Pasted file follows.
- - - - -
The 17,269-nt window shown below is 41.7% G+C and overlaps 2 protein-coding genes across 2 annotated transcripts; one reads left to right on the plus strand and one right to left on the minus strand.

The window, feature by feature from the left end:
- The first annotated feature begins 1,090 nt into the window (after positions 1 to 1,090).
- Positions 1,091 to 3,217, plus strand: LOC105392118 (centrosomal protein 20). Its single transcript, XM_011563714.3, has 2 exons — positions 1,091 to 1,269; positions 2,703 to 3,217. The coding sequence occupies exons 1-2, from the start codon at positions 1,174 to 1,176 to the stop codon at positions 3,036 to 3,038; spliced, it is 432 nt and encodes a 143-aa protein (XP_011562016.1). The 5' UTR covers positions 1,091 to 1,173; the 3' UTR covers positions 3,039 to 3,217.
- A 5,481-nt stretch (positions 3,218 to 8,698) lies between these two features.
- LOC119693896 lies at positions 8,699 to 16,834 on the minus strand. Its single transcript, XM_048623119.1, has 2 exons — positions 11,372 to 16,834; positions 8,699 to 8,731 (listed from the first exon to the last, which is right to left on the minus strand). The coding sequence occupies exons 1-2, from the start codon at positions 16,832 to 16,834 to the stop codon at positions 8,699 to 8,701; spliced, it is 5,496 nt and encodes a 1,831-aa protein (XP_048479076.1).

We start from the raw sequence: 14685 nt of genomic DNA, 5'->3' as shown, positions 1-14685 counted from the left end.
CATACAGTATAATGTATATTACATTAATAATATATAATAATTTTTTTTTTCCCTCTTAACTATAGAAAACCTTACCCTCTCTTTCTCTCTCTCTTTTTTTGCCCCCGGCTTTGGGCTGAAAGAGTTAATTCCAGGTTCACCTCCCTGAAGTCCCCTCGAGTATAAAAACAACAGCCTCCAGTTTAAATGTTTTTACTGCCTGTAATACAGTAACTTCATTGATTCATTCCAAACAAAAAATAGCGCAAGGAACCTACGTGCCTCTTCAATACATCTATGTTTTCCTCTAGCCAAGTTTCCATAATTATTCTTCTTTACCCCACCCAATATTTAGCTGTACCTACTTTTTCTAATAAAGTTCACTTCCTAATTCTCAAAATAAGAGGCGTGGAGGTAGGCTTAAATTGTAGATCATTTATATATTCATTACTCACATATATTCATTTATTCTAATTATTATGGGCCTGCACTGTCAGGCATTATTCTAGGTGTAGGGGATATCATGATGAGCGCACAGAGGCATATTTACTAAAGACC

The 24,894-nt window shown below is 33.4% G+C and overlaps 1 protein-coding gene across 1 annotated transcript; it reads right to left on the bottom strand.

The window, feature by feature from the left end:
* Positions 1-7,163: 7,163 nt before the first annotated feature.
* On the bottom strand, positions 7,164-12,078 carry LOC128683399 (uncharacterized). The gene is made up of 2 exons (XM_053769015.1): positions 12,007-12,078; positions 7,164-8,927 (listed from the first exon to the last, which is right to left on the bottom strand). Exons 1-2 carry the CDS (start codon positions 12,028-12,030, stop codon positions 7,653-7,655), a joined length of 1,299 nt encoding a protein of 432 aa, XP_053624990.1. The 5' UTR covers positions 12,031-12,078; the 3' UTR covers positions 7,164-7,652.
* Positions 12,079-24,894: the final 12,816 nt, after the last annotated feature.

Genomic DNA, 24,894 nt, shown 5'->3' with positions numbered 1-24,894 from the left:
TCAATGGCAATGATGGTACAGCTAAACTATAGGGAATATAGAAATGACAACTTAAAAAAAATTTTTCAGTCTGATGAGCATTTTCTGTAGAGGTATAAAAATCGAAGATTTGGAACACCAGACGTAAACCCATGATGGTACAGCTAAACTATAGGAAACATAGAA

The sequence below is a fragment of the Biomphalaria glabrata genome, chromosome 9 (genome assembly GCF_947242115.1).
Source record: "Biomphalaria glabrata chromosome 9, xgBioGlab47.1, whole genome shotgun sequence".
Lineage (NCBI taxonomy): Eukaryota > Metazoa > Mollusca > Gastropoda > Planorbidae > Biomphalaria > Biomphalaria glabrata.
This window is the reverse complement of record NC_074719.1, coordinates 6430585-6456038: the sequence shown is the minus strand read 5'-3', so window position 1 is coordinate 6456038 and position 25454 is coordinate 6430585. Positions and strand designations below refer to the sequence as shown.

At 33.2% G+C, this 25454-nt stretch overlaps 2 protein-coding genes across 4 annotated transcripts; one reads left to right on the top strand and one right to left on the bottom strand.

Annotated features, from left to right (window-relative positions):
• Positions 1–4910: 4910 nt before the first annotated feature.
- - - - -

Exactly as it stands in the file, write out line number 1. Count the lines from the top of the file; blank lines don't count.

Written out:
The 17,269-nt window shown below is 41.7% G+C and overlaps 2 protein-coding genes across 2 annotated transcripts; one reads left to right on the plus strand and one right to left on the minus strand.